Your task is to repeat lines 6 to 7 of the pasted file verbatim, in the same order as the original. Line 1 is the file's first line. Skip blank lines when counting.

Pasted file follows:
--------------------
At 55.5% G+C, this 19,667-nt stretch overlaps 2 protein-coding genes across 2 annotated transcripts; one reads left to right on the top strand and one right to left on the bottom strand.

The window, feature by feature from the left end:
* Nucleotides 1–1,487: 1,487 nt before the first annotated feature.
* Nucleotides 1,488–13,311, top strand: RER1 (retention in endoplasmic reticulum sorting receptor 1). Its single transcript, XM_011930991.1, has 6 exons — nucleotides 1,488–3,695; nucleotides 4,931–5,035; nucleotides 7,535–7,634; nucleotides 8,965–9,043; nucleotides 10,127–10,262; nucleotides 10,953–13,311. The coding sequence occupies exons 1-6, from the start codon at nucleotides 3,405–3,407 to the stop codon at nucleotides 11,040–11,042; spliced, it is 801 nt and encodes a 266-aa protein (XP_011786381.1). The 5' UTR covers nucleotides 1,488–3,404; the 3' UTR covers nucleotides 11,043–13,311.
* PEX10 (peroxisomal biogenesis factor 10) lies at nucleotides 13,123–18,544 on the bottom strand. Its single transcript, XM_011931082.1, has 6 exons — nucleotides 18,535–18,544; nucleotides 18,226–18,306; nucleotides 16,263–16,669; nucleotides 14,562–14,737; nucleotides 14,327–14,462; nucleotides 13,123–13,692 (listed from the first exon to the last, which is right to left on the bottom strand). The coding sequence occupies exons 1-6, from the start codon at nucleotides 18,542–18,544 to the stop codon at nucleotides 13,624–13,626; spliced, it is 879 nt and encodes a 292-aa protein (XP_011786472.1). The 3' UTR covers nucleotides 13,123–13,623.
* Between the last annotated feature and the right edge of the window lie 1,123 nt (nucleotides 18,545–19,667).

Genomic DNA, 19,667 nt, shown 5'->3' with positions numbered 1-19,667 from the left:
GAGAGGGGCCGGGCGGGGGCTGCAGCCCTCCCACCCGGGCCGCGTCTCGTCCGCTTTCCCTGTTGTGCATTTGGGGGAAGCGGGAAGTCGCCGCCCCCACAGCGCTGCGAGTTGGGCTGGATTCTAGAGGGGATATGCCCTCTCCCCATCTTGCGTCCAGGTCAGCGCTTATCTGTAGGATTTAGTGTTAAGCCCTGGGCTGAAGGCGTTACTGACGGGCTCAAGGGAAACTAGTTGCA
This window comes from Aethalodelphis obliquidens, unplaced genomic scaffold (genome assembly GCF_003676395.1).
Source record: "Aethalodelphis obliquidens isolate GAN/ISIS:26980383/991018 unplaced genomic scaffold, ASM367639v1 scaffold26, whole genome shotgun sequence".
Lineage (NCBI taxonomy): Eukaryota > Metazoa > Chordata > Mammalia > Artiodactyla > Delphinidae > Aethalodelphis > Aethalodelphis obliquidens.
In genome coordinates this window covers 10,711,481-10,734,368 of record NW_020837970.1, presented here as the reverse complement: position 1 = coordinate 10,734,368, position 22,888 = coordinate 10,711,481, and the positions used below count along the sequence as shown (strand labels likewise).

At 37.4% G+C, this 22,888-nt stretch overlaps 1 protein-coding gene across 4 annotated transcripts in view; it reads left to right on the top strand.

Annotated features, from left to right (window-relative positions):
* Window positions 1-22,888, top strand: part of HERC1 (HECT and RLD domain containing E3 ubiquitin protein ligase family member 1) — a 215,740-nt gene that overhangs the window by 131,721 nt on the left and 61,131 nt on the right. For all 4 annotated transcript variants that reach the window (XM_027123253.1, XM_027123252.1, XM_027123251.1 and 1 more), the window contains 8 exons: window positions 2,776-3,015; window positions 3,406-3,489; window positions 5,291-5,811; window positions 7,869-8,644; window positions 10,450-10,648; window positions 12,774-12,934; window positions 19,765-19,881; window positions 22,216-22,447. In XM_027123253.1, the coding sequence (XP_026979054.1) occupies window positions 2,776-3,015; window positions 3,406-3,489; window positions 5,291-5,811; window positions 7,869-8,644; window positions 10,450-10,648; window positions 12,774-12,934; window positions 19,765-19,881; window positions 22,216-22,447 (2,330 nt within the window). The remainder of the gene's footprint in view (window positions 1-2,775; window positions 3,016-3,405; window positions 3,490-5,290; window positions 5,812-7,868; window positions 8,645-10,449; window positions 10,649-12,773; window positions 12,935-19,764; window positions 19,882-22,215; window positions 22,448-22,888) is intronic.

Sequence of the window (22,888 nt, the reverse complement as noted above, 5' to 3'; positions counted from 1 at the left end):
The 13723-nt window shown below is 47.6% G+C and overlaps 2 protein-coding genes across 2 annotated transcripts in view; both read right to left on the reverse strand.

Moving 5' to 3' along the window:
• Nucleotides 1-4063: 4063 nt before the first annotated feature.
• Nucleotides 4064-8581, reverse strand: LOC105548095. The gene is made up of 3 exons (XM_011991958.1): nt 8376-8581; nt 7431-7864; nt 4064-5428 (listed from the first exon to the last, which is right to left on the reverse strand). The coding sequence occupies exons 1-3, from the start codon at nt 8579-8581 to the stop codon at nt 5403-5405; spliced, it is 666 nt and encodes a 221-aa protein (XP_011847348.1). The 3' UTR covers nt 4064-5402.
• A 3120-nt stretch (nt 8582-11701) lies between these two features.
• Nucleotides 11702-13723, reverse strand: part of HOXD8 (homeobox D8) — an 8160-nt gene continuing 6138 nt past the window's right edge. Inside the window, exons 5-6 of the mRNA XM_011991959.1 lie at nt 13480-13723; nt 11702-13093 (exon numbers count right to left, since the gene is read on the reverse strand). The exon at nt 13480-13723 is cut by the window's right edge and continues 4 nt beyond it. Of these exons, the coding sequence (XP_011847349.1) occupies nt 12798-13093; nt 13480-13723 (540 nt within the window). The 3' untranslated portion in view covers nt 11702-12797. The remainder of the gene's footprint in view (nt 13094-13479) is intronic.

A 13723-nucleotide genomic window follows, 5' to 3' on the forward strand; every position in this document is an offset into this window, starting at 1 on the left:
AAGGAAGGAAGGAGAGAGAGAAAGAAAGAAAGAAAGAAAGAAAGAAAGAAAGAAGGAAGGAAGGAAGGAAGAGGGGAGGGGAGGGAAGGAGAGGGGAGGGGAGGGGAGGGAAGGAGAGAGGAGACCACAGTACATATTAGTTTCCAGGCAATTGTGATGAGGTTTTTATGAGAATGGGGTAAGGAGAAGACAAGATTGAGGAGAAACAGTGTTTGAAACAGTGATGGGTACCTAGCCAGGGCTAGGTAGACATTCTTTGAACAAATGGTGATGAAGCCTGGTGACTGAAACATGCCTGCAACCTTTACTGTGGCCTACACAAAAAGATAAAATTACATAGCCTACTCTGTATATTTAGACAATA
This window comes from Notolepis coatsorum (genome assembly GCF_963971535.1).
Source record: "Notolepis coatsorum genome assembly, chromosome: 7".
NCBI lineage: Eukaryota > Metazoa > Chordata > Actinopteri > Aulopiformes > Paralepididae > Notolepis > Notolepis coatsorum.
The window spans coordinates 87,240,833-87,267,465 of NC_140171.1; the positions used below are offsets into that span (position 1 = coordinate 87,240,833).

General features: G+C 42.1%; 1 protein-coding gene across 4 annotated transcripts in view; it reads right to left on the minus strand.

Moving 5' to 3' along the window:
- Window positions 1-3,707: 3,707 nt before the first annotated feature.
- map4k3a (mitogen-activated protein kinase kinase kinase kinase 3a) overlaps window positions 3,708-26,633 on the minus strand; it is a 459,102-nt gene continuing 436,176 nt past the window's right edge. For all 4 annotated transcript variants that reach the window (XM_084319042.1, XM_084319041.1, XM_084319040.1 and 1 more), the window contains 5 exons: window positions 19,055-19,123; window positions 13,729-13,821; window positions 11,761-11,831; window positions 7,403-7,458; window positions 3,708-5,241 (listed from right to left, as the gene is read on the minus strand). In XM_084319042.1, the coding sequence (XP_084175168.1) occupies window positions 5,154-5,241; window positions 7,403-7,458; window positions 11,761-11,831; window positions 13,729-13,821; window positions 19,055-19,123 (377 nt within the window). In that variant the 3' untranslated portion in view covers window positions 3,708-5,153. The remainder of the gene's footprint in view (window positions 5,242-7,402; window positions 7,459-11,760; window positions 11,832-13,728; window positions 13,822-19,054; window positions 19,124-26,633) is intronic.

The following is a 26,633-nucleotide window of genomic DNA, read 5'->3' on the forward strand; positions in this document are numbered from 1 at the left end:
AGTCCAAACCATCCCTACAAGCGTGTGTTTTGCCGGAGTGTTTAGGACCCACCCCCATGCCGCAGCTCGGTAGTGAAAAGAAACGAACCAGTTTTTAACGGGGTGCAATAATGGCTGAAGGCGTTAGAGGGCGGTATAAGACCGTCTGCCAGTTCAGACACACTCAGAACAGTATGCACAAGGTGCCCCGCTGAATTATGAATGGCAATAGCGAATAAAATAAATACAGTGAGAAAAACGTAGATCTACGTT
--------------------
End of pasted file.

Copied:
* Between the last annotated feature and the right edge of the window lie 1,123 nt (nucleotides 18,545–19,667).

Genomic DNA, 19,667 nt, shown 5'->3' with positions numbered 1-19,667 from the left: